If you are what you eat, then is it such a stretch to say that you are what you buy? You can be sure I am not the first one to make this connection. As you read this article, the marketing gurus are busily working analyzing your purchases, movements, clicks, and downloads. Armed with highly advanced computer algorithms, they are trying to compute what you will buy next. The next time you look at your credit card statement, you should consider the question before others do: What do your purchases say about you?
Please let me share with you a defining moment in our purchasing history. In the wonderfully original Soho district of Buenos Aires, we stumbled on a small independently owned store that makes and sells porcelain dishes. We fell in love with a set of espresso cups and plates that we have never seen anywhere else. Simple, functional, and artistic, they are also handcrafted and reasonable in price. The owner herself helped us in our decision. To this day, we feel a sense of pride drinking from our beautiful handcrafted cups.
We now think twice about every purchase we make. It must be original and if possible, handcrafted. We strive to think global, but buy local – choosing local craftsmen, artists, and artisans. However, be forewarned: the marketing experts are getting more clever (or more devious) and will not give up their empire so easily.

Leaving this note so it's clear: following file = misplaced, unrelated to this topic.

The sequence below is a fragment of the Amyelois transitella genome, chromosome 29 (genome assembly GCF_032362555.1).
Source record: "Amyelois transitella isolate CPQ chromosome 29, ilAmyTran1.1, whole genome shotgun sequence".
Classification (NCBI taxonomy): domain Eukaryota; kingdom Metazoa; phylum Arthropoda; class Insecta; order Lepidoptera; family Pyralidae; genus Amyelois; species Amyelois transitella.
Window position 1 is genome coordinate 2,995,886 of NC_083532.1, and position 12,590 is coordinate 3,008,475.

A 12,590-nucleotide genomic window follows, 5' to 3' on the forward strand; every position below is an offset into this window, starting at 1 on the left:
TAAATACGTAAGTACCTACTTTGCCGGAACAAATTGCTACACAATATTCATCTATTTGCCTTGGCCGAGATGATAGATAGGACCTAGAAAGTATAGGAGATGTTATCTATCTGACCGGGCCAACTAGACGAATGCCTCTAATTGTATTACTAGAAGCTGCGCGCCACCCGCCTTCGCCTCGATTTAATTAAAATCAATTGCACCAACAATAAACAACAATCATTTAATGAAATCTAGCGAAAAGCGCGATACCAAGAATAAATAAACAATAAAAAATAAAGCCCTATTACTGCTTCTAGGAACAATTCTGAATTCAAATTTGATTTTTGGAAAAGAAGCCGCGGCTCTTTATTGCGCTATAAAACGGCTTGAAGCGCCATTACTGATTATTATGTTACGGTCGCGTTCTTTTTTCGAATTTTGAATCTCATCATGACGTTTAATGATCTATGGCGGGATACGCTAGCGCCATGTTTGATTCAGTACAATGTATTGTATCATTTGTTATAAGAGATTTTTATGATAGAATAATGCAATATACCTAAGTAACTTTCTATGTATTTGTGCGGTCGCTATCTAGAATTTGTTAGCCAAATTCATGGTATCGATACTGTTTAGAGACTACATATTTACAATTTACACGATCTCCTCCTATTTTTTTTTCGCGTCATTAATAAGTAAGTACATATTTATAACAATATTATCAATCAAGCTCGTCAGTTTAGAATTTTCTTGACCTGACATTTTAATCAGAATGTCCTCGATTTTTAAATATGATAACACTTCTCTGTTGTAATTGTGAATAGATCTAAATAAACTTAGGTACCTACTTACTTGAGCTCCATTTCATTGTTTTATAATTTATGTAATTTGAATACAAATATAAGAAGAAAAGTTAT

We consumers (yes, an awful term, which shows how big merchants view us: mouths wide open and ready to gobble up their mass produced knock-offs) are bombarded with original-looking, not so cheap, imitation products. When you look at where it’s made — or better yet, how it’s made – it’s just more expensive junk. For example, most greeting cards are made in China.
Don’t we all have enough cheap, artificial, and only skin deep good-looking stuff? (Actually we don’t anymore can you say “minimalist”?) Just say no. No one will say it for you. Enough is enough. Buy original, choose craftsmanship, quality and style. True, it costs a little more and takes a little more effort and time (time is only money for the people who are taking your money), but in the end it says something about who we are.
Every purchase shapes and defines us. It contributes or takes away from the quality of our life. Remain a mystery to the marketing gurus. Confuse their complex computer algorithms and throw a wrench (preferably one made in China) in their multi-billion dollar alliances. Stay original, it’s you.